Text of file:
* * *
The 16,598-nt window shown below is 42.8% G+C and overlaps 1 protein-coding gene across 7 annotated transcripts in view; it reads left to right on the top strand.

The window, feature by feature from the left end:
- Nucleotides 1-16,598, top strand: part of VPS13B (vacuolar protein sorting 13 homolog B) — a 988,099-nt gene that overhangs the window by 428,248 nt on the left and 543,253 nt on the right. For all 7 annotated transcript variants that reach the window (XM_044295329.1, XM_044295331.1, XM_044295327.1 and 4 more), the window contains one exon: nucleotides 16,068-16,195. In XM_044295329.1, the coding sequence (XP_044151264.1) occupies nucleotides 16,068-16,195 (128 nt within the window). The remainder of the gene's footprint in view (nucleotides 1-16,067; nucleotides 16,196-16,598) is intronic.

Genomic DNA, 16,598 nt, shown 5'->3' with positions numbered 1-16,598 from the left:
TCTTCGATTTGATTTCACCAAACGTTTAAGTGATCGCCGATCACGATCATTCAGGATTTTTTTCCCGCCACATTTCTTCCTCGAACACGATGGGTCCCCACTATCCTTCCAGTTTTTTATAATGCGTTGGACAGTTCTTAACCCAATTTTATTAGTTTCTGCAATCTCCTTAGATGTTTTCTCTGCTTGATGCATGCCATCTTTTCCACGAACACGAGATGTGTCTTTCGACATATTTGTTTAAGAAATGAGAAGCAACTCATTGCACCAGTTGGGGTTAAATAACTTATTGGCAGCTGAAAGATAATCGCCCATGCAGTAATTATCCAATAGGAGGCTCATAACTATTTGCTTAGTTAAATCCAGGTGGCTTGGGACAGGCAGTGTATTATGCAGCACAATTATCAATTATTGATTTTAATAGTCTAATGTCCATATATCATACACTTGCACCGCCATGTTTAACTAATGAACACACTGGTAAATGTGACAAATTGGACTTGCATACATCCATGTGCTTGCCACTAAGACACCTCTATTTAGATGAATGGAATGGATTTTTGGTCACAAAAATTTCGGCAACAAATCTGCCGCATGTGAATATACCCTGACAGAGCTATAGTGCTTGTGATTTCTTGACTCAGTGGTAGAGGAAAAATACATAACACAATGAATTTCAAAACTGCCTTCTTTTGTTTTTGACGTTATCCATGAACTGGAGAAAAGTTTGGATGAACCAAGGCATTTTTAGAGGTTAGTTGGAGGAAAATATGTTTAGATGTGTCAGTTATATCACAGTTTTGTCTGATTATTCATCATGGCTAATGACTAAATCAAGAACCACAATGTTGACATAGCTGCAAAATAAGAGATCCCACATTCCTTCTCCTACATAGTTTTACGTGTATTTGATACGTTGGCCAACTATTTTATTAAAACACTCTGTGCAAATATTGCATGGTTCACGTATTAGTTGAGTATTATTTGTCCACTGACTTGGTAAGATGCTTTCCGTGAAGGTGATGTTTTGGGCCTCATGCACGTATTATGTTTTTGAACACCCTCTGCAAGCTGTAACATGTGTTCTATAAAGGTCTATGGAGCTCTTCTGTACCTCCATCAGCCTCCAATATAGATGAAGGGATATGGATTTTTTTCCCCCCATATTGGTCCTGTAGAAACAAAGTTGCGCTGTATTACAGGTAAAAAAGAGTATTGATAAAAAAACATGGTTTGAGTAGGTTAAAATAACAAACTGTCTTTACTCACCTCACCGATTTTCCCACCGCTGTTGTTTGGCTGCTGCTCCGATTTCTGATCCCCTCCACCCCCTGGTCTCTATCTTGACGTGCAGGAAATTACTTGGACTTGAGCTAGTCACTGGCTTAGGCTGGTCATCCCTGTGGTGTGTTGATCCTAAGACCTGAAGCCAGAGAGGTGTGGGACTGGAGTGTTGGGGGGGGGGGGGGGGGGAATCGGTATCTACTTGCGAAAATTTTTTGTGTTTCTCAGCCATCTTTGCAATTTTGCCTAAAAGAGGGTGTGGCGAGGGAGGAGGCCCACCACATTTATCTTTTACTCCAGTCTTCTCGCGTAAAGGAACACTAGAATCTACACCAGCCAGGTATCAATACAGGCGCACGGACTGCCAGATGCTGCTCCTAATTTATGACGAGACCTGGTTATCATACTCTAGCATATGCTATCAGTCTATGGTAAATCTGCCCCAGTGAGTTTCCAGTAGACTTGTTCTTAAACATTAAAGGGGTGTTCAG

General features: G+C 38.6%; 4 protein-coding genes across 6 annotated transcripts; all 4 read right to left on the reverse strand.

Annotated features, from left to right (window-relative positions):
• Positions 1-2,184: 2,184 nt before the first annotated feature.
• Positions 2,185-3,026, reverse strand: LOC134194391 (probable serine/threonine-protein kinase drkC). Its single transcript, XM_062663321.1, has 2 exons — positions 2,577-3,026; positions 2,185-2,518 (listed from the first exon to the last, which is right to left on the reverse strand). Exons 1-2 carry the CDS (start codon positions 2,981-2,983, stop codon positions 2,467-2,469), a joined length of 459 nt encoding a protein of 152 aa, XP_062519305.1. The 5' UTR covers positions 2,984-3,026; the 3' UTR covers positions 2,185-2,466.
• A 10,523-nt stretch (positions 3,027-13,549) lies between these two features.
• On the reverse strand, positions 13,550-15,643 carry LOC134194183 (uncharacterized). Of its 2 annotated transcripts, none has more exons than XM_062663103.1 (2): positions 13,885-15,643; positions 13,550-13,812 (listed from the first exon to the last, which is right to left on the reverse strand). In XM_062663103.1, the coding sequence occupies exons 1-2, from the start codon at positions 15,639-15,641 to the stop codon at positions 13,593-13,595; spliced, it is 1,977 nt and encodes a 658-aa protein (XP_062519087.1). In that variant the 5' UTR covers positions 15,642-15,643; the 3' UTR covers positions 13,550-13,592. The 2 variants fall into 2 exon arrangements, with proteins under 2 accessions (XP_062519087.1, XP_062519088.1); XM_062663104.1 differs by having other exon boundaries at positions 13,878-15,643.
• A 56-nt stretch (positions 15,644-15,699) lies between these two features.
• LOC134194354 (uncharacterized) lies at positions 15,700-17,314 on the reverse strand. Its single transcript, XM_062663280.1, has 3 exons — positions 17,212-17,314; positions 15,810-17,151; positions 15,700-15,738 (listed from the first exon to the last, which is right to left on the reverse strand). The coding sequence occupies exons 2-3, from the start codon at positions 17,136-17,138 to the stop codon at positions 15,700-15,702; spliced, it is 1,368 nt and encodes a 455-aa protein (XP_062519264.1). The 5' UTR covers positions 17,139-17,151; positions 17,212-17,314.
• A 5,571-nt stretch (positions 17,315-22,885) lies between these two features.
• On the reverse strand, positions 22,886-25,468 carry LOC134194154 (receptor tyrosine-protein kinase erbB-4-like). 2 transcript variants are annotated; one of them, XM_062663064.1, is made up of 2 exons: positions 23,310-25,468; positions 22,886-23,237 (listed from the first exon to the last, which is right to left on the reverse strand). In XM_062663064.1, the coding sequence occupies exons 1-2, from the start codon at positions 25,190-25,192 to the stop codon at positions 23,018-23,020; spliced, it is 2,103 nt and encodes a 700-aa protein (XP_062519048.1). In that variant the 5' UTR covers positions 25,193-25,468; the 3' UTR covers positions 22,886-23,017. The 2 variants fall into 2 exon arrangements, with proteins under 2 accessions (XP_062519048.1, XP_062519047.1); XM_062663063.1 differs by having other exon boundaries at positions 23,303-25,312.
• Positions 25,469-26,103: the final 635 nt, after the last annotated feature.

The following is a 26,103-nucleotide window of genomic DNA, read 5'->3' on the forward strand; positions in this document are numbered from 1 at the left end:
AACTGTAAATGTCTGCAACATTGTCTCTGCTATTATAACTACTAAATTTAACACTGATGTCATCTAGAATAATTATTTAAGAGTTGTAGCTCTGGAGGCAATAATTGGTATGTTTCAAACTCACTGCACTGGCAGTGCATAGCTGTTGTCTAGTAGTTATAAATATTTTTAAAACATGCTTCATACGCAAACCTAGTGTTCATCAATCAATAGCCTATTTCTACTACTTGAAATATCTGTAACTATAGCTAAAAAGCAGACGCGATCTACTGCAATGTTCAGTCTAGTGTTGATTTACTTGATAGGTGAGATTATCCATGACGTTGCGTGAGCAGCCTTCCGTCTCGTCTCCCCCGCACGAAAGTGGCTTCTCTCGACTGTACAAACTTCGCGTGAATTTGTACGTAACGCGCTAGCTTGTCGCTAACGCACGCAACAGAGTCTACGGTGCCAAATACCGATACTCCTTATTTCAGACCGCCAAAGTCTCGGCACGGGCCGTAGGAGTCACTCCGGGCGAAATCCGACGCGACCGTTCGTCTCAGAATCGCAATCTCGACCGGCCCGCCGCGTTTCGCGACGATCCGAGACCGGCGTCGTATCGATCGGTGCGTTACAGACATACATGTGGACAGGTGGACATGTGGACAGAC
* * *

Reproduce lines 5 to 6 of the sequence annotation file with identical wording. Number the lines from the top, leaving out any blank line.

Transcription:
TCTTCGATTTGATTTCACCAAACGTTTAAGTGATCGCCGATCACGATCATTCAGGATTTTTTTCCCGCCACATTTCTTCCTCGAACACGATGGGTCCCCACTATCCTTCCAGTTTTTTATAATGCGTTGGACAGTTCTTAACCCAATTTTATTAGTTTCTGCAATCTCCTTAGATGTTTTCTCTGCTTGATGCATGCCATCTTTTCCACGAACACGAGATGTGTCTTTCGACATATTTGTTTAAGAAATGAGAAGCAACTCATTGCACCAGTTGGGGTTAAATAACTTATTGGCAGCTGAAAGATAATCGCCCATGCAGTAATTATCCAATAGGAGGCTCATAACTATTTGCTTAGTTAAATCCAGGTGGCTTGGGACAGGCAGTGTATTATGCAGCACAATTATCAATTATTGATTTTAATAGTCTAATGTCCATATATCATACACTTGCACCGCCATGTTTAACTAATGAACACACTGGTAAATGTGACAAATTGGACTTGCATACATCCATGTGCTTGCCACTAAGACACCTCTATTTAGATGAATGGAATGGATTTTTGGTCACAAAAATTTCGGCAACAAATCTGCCGCATGTGAATATACCCTGACAGAGCTATAGTGCTTGTGATTTCTTGACTCAGTGGTAGAGGAAAAATACATAACACAATGAATTTCAAAACTGCCTTCTTTTGTTTTTGACGTTATCCATGAACTGGAGAAAAGTTTGGATGAACCAAGGCATTTTTAGAGGTTAGTTGGAGGAAAATATGTTTAGATGTGTCAGTTATATCACAGTTTTGTCTGATTATTCATCATGGCTAATGACTAAATCAAGAACCACAATGTTGACATAGCTGCAAAATAAGAGATCCCACATTCCTTCTCCTACATAGTTTTACGTGTATTTGATACGTTGGCCAACTATTTTATTAAAACACTCTGTGCAAATATTGCATGGTTCACGTATTAGTTGAGTATTATTTGTCCACTGACTTGGTAAGATGCTTTCCGTGAAGGTGATGTTTTGGGCCTCATGCACGTATTATGTTTTTGAACACCCTCTGCAAGCTGTAACATGTGTTCTATAAAGGTCTATGGAGCTCTTCTGTACCTCCATCAGCCTCCAATATAGATGAAGGGATATGGATTTTTTTCCCCCCATATTGGTCCTGTAGAAACAAAGTTGCGCTGTATTACAGGTAAAAAAGAGTATTGATAAAAAAACATGGTTTGAGTAGGTTAAAATAACAAACTGTCTTTACTCACCTCACCGATTTTCCCACCGCTGTTGTTTGGCTGCTGCTCCGATTTCTGATCCCCTCCACCCCCTGGTCTCTATCTTGACGTGCAGGAAATTACTTGGACTTGAGCTAGTCACTGGCTTAGGCTGGTCATCCCTGTGGTGTGTTGATCCTAAGACCTGAAGCCAGAGAGGTGTGGGACTGGAGTGTTGGGGGGGGGGGGGGGGGGAATCGGTATCTACTTGCGAAAATTTTTTGTGTTTCTCAGCCATCTTTGCAATTTTGCCTAAAAGAGGGTGTGGCGAGGGAGGAGGCCCACCACATTTATCTTTTACTCCAGTCTTCTCGCGTAAAGGAACACTAGAATCTACACCAGCCAGGTATCAATACAGGCGCACGGACTGCCAGATGCTGCTCCTAATTTATGACGAGACCTGGTTATCATACTCTAGCATATGCTATCAGTCTATGGTAAATCTGCCCCAGTGAGTTTCCAGTAGACTTGTTCTTAAACATTAAAGGGGTGTTCAG

General features: G+C 38.6%; 4 protein-coding genes across 6 annotated transcripts; all 4 read right to left on the reverse strand.